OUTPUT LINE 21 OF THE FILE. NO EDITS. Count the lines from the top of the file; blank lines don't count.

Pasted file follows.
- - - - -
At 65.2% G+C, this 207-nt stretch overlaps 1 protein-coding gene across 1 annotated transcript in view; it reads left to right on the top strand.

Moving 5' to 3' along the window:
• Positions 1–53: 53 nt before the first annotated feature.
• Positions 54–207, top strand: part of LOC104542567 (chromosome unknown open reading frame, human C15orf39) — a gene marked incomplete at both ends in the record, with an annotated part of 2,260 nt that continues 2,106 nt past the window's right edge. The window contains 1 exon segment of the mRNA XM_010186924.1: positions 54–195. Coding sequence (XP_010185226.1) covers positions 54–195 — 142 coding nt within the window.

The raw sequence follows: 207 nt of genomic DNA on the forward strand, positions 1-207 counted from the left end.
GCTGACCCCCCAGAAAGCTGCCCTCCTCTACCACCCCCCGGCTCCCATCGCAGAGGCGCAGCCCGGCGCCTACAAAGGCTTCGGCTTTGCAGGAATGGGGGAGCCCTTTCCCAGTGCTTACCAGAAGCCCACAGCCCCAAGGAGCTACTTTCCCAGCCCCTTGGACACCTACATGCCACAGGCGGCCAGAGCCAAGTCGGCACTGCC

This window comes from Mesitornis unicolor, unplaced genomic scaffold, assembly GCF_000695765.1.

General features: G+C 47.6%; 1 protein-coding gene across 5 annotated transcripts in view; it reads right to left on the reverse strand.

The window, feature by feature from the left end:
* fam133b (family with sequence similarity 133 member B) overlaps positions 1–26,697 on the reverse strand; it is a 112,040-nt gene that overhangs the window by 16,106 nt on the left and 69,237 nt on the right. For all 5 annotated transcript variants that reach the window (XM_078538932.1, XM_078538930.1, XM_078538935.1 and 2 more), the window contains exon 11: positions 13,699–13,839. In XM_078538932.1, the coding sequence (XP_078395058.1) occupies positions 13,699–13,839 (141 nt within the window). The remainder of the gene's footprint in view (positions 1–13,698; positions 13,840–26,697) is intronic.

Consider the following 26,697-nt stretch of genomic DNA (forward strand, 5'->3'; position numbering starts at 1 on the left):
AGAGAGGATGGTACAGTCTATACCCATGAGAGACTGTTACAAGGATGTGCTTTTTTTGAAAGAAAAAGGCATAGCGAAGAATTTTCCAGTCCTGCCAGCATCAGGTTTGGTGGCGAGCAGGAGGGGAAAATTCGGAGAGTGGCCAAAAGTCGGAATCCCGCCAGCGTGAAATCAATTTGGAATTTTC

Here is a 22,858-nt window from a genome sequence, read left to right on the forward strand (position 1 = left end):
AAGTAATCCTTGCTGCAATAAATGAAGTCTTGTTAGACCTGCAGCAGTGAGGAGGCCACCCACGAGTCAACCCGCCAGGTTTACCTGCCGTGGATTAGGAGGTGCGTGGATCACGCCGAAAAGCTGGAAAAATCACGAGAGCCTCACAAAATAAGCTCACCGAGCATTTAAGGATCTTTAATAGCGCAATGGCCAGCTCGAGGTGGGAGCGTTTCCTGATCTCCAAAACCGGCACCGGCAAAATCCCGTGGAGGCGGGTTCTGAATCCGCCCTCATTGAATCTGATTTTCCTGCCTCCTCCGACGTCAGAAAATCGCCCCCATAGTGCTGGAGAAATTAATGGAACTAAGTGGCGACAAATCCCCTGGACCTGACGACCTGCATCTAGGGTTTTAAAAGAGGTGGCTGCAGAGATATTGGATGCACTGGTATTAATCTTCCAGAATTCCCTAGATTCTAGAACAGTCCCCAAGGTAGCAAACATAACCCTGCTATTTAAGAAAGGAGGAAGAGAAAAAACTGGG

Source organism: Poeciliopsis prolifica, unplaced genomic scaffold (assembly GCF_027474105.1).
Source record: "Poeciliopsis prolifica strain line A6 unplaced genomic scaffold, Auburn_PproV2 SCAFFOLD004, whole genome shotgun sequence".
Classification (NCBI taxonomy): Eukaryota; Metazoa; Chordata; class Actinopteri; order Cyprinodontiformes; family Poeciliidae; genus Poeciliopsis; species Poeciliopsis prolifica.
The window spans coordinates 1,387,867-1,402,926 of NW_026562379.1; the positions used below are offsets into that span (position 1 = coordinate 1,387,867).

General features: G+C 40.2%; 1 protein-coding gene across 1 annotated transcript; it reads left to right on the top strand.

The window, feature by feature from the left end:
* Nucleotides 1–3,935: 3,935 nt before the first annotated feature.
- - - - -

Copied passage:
* Nucleotides 1–3,935: 3,935 nt before the first annotated feature.